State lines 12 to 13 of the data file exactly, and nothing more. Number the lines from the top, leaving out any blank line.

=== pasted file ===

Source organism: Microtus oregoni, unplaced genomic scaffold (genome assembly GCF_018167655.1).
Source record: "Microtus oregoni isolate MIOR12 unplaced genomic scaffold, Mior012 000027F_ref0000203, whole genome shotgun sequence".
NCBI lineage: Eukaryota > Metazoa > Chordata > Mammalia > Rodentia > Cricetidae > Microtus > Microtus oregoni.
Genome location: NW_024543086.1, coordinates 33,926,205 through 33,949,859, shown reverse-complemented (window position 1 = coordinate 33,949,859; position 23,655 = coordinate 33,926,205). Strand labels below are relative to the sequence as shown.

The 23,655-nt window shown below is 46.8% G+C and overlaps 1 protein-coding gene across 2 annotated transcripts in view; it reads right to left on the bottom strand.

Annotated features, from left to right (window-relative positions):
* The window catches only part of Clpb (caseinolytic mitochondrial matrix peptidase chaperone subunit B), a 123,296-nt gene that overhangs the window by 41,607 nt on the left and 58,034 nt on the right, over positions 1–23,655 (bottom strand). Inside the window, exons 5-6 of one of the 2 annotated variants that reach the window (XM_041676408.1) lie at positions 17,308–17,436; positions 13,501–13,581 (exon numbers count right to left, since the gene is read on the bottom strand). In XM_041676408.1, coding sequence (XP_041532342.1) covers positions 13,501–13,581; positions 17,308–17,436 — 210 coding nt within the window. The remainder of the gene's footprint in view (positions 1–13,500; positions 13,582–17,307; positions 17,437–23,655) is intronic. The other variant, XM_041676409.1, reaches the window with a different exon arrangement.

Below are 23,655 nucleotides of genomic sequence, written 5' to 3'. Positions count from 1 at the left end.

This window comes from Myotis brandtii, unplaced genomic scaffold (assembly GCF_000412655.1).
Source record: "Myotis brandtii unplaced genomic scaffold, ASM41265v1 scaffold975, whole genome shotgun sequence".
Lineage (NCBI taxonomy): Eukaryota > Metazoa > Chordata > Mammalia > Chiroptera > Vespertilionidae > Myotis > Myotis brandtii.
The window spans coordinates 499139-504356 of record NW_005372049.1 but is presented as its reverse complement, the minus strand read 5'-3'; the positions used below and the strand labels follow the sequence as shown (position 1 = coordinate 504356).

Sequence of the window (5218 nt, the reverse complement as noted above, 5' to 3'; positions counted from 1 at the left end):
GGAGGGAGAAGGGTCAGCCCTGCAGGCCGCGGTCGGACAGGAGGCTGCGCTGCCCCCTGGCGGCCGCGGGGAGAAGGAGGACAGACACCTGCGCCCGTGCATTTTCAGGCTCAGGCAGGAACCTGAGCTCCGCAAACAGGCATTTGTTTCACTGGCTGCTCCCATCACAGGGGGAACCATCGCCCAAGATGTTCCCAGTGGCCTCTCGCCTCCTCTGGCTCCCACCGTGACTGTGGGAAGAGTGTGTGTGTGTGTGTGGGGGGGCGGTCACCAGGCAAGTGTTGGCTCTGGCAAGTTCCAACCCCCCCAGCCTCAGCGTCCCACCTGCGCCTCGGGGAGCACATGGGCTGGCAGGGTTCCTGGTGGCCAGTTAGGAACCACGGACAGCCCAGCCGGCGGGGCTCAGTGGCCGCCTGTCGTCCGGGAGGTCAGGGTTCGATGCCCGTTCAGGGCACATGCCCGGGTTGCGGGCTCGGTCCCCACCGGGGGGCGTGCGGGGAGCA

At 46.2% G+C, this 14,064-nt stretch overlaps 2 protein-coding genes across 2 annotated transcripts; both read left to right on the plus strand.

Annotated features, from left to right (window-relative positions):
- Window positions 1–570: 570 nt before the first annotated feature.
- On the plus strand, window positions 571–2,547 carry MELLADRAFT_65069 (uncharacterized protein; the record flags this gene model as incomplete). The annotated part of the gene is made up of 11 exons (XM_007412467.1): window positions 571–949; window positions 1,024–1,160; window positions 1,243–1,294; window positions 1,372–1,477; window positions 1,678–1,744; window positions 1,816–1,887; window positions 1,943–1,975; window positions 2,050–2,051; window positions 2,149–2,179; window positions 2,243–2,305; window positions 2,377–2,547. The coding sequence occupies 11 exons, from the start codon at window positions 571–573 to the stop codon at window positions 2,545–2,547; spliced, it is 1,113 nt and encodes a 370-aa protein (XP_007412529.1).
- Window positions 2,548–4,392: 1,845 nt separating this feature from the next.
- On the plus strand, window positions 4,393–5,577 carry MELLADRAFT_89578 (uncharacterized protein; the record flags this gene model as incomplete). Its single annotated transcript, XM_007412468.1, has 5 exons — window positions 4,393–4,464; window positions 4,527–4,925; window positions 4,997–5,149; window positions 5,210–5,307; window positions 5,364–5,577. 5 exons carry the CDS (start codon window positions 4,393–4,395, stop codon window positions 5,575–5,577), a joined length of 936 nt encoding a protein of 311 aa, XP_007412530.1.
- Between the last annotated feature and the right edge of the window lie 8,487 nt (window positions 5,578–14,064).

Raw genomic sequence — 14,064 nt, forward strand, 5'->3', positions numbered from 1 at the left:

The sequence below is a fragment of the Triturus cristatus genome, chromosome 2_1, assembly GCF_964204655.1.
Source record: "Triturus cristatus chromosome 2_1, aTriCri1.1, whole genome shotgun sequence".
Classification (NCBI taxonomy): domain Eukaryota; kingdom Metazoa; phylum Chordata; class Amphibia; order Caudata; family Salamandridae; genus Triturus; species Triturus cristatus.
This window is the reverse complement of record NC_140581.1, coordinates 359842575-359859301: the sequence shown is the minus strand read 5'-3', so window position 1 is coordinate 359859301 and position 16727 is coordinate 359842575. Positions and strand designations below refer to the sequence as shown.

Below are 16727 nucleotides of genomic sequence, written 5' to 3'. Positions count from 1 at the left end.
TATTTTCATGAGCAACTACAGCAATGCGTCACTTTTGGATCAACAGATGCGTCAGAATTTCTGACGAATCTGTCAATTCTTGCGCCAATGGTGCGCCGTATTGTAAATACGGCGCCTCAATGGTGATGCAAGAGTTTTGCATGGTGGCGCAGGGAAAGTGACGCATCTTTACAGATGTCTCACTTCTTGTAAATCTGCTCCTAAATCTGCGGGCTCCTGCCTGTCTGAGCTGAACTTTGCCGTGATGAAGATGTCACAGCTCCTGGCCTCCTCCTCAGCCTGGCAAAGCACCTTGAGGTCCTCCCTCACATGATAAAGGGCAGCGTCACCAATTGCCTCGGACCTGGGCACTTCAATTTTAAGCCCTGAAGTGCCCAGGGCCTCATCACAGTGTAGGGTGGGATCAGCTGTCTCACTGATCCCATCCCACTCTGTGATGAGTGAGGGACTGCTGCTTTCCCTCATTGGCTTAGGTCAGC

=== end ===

The window spans coordinates 499139-504356 of record NW_005372049.1 but is presented as its reverse complement, the minus strand read 5'-3'; the positions used below and the strand labels follow the sequence as shown (position 1 = coordinate 504356).

Sequence of the window (5218 nt, the reverse complement as noted above, 5' to 3'; positions counted from 1 at the left end):